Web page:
(Not So) Common Sense
There’s no cook like a Southern cook
By Carole Townsend
Is there a person on this earth who doesn’t believe that their mom is the best cook to ever grace a kitchen? I know I did, and even though my mother passed away when I was just a teenager, I remember her cooking tips and tricks, and many of her recipes, even now.
She was a Tennessee girl by way of Virginia, so fatback, Crisco and recycled drippings topped her list of go-to ingredients.
Sounds terrible, doesn’t it? Still, some of my favorite childhood memories are greasy ones, at least as far as food is concerned. In my mother’s kitchen, vegetables were cooked to the point of being unrecognizable. If she was serving green beans for Sunday dinner, she started cooking them Wednesday morning. If a vegetable went into a pot, it was accompanied by a slab of fatback (the fatty part of the bacon, I think). If a piece of meat went into a pan, it was fried.
Every meal consisted of a fried meat, a limp vegetable or two, a “starch” (some form of potatoes or white rice. I had never heard of brown rice until I was an adult), bread with butter (sometimes, even the bread was fried), and a dessert. The tea was sweet, and I mean sweet. There was never a choice of sweet or unsweetened tea. If water was on the table, it was for looks only. Nobody ever drank it, for heaven’s sake.
I have a theory about why old school Southern cooks fry meats. Fried meats produce drippings, and with drippings they make gravy. Gravy is in a culinary category all by itself, as far as I’m concerned. It’s served with breakfast whenever sausage is served, and it’s generously ladled over homemade biscuits. It’s served whenever fried chicken or country fried steak is served, smothering both the meat and the starch. Gravy is quite possibly singly responsible for the abrupt rise in heart disease in the United States in our lifetime. Nonetheless, a true Southern cook serves gravy with most meals and if she’s experienced it is never, ever, lumpy
I’ll never forget the first time I traveled to New York City. I was in college, not even twenty years old. I sat down to Thanksgiving dinner with my boyfriend’s family, and I nearly cried. His mom served green beans that were crunchy. I had never eaten green beans – “string beans,” they called them – that weren’t limp and sort of brown. The turkey was stuffed; they had never heard of cornbread dressing. My mother’s voice echoed in my head as my boyfriend spooned a thimble-full of stuffing on my plate: “Stuffing anything inside a turkey is just unsanitary. People have died from eating it!”
His mom made cornbread, I suppose to make me feel at home. It was sweet, like a dessert cake. I couldn’t find any evidence of cornmeal in it, and I looked. The sweet potatoes looked like sweet potatoes. There was no orange casserole with a crunchy pecan/brown sugar topping. I ate less that Thanksgiving than I ever did, before or after that year.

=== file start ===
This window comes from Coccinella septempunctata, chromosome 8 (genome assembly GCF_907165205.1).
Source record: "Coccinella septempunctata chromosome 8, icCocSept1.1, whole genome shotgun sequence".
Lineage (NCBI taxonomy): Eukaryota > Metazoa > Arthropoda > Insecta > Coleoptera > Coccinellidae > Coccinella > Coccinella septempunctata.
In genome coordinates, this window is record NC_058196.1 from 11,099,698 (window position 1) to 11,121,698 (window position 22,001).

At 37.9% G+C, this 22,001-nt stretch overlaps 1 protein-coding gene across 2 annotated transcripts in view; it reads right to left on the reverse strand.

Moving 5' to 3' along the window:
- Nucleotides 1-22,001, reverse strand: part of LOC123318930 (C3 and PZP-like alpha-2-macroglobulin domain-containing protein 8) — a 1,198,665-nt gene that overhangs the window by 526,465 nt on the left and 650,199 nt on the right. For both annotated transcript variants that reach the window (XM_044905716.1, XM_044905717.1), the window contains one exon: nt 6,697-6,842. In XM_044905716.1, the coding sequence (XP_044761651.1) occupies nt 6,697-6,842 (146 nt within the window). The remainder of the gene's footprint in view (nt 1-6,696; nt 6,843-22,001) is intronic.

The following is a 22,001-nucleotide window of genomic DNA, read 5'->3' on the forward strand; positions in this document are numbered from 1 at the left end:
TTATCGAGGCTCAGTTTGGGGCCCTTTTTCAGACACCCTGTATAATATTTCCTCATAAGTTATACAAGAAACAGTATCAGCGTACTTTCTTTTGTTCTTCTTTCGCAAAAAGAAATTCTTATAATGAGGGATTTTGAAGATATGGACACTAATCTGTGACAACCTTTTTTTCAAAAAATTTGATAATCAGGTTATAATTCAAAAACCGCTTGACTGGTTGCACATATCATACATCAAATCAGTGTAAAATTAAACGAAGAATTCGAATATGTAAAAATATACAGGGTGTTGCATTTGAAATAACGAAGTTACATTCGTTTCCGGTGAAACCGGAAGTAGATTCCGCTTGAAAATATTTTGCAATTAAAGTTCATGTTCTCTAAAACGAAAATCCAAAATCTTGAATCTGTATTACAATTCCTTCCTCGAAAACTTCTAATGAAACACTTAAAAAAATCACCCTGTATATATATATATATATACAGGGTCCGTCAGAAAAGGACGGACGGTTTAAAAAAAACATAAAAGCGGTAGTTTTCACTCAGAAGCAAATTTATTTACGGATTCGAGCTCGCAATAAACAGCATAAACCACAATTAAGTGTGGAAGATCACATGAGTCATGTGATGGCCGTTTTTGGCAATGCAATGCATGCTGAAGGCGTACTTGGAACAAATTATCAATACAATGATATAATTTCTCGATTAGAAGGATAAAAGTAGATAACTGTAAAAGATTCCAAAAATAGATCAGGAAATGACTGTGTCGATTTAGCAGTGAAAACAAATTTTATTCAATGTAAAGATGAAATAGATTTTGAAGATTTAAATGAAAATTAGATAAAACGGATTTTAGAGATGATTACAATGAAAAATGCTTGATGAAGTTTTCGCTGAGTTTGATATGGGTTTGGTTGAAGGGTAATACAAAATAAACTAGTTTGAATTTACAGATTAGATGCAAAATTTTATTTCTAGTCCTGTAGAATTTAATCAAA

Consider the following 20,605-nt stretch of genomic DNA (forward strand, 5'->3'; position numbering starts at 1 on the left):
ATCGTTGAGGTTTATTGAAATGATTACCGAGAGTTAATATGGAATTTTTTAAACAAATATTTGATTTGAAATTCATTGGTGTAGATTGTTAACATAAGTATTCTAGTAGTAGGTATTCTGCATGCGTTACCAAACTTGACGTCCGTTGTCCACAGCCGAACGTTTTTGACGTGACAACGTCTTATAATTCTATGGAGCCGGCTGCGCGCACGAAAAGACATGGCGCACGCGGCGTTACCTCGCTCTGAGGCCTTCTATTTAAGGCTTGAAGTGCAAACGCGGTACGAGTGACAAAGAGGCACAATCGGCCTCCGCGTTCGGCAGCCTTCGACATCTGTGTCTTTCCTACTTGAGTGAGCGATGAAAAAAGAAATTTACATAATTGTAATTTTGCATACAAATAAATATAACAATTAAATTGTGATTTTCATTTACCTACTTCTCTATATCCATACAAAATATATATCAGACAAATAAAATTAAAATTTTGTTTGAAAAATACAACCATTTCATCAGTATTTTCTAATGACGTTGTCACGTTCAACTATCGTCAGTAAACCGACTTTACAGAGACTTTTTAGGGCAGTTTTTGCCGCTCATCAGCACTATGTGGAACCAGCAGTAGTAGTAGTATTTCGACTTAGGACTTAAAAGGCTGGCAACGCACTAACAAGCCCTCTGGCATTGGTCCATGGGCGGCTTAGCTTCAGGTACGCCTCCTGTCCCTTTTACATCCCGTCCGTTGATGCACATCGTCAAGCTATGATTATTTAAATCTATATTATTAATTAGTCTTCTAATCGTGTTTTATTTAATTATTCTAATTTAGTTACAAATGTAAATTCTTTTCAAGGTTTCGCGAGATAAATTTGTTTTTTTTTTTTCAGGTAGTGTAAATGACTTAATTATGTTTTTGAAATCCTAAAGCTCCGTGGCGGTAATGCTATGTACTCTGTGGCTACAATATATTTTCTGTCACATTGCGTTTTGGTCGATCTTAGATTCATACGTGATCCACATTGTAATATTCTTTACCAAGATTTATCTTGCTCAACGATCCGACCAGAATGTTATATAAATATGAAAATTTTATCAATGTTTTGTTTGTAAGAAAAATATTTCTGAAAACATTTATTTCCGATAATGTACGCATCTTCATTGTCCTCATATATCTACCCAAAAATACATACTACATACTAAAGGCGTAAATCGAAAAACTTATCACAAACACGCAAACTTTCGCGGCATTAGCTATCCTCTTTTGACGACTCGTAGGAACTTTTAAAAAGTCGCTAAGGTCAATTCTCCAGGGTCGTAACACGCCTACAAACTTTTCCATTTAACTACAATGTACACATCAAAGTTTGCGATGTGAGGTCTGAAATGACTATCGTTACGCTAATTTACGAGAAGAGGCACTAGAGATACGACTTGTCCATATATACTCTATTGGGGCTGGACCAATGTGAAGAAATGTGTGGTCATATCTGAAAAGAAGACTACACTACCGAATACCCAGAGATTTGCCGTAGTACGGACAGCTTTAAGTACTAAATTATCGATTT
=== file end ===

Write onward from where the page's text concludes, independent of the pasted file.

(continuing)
I used to cook like my mother did, minus having the old Crisco can under the sink (anybody remember that one?). I realized years ago that if I continued to do that, I’d be dead before I hit forty, and my children would develop poor nutritional habits that would haunt them for life. Now, I cook for the fun of it. I enjoy color and texture and presentation. I fry one time a year, and that’s when our homegrown tomatoes are fat and green, and when our squash is ready to pick. On one night, I make fried greed tomatoes and squash for dinner. We indulge in those delectable treats, clean the kitchen (frying grease gets everywhere, even the ceiling), and we’ll do it again every year as long as I’m able.
There is one thing my mother used to cook that I miss this time every year, and that’s cobbler. She could turn out a peach or cherry cobbler that’d make you cry, it was so good. When she died, I was too young to understand that her recipes were treasures to be kept. Over the years, her little yellow recipe box, stuffed with handwritten recipes, disappeared. I think a sister-in-law made off with it, but I don’t know. No one admits to it. I’d love to have it, if just to have her cobbler and caramel pie recipes. I’ve never been able to match either, no matter how hard I try.
Anyone out there have a cobbler recipe to share? Caramel pie? I’d be grateful for the nostalgic memories, and for the first time in his life my husband could eat a fruit cobbler that tastes like my mom’s. I guarantee he’d be grateful, too.
Carole Townsend is a Gwinnett author and freelance writer. Her fourth book, BLOOD IN THE SOIL, was published April 2016. It is the true tale of a crime that took place in Gwinnett County nearly 40 years ago. Her other three books are MAGNOLIAS, SWEET TEA & EXHAUST; RED LIPSTICK & CLEAN UNDERWEAR; and SOUTHERN FRIED WHITE TRASH. Carole often appears on network television talk and news shows, as well as on national true crime radio shows. Her books can be found in bookstores, on Amazon.com, Barnes & Noble.com, and at www.caroletownsend.com. When she’s not writing, Carole travels throughout the southeast, talking to groups about women, children and the family. For more information, visit www.caroletownsend.com. For more information, visit www.caroletownsend.com.